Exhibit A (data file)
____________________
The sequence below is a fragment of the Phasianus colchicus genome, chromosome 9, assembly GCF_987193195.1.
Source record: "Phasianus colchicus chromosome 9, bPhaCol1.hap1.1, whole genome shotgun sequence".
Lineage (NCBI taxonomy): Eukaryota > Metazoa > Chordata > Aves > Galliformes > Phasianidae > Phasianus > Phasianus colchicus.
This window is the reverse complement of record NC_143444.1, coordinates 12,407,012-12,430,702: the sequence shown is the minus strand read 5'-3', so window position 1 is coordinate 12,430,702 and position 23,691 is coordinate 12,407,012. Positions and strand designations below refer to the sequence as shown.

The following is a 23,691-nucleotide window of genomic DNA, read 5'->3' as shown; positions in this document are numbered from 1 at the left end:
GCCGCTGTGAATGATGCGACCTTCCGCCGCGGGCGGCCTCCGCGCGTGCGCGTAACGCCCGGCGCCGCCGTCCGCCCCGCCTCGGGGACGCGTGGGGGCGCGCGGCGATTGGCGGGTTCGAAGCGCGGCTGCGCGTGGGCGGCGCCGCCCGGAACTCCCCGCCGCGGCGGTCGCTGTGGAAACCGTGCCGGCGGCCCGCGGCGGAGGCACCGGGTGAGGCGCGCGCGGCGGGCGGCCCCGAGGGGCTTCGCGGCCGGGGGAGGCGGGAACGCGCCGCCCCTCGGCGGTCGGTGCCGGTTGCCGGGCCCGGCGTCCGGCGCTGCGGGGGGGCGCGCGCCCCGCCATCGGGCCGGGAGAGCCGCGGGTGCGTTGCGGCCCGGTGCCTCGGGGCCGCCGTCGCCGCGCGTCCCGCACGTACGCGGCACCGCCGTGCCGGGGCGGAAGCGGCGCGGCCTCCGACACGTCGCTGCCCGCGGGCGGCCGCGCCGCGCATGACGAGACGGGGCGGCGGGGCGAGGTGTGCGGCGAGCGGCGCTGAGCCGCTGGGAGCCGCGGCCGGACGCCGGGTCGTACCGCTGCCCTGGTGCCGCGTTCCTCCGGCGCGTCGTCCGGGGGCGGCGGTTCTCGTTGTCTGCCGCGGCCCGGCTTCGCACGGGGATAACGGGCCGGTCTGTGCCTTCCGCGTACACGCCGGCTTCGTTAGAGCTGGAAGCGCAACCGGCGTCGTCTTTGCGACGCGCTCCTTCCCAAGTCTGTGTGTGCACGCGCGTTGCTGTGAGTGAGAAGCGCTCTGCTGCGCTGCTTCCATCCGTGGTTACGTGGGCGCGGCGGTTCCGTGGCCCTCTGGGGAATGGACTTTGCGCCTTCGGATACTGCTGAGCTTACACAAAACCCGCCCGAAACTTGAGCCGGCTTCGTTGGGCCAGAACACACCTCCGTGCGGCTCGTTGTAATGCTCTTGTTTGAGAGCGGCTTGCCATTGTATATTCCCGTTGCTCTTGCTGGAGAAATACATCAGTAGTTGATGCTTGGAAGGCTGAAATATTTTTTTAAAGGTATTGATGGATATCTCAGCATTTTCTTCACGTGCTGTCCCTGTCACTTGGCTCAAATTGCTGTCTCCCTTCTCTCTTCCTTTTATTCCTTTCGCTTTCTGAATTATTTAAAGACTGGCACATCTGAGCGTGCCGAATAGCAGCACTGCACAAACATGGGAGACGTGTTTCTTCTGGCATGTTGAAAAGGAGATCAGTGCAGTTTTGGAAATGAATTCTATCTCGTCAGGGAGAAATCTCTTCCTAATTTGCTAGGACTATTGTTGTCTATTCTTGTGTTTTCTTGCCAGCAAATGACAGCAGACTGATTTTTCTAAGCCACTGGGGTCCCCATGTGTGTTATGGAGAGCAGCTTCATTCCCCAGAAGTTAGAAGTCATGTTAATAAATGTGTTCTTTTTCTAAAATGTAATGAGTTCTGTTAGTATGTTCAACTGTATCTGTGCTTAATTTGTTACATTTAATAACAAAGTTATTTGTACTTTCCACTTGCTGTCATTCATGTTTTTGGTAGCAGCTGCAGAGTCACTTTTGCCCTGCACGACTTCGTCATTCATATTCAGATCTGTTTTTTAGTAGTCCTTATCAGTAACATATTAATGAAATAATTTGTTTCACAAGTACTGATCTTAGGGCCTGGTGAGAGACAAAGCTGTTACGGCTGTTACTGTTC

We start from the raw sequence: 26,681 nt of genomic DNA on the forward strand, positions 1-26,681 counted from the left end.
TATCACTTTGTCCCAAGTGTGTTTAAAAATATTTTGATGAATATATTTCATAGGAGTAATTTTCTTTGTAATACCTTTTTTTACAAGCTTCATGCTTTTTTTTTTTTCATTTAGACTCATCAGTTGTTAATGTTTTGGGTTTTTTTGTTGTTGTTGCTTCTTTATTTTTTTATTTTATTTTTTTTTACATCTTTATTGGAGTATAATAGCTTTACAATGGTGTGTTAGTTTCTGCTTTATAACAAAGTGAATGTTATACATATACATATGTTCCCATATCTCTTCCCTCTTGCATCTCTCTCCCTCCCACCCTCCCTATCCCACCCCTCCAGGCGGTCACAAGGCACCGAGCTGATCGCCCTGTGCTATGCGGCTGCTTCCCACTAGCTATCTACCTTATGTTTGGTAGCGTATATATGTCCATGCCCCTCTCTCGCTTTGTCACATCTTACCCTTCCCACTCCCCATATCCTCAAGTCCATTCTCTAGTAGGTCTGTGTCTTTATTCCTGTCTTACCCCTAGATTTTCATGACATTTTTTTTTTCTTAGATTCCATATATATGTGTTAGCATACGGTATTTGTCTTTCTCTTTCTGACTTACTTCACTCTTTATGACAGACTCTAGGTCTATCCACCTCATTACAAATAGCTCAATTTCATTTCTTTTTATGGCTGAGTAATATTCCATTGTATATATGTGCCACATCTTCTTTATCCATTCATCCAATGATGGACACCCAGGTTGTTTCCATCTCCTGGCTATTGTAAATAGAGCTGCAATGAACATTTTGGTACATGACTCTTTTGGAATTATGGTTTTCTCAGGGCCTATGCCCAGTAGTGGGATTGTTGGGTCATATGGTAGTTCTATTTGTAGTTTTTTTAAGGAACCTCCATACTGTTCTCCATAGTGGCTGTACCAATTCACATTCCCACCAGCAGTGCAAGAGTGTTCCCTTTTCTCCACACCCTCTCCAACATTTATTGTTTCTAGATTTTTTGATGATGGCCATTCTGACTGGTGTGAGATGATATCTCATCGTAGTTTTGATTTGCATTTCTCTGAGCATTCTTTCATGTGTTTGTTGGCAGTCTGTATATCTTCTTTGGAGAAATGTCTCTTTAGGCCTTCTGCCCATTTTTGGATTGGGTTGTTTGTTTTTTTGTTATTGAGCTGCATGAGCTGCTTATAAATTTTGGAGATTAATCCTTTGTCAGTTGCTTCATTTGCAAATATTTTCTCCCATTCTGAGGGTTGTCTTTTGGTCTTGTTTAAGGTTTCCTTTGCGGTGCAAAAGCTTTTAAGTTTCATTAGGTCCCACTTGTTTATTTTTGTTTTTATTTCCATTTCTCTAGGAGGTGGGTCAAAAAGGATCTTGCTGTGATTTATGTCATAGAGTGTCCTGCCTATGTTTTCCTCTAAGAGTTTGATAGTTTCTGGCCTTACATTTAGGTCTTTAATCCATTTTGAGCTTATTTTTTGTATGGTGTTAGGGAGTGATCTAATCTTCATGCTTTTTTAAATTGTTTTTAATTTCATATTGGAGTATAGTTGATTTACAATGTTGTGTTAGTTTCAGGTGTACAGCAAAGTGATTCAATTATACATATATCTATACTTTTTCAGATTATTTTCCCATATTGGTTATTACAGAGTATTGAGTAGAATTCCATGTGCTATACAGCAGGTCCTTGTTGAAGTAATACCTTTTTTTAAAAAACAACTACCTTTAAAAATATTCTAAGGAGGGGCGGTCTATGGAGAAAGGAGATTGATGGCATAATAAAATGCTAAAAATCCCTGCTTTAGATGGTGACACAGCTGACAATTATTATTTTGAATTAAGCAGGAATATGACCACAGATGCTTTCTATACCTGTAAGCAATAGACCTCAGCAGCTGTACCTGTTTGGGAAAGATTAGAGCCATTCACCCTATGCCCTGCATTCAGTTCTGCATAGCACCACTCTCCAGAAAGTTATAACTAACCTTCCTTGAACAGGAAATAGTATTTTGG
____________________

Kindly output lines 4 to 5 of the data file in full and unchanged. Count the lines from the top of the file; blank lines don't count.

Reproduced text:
This window is the reverse complement of record NC_143444.1, coordinates 12,407,012-12,430,702: the sequence shown is the minus strand read 5'-3', so window position 1 is coordinate 12,430,702 and position 23,691 is coordinate 12,407,012. Positions and strand designations below refer to the sequence as shown.

The following is a 23,691-nucleotide window of genomic DNA, read 5'->3' as shown; positions in this document are numbered from 1 at the left end: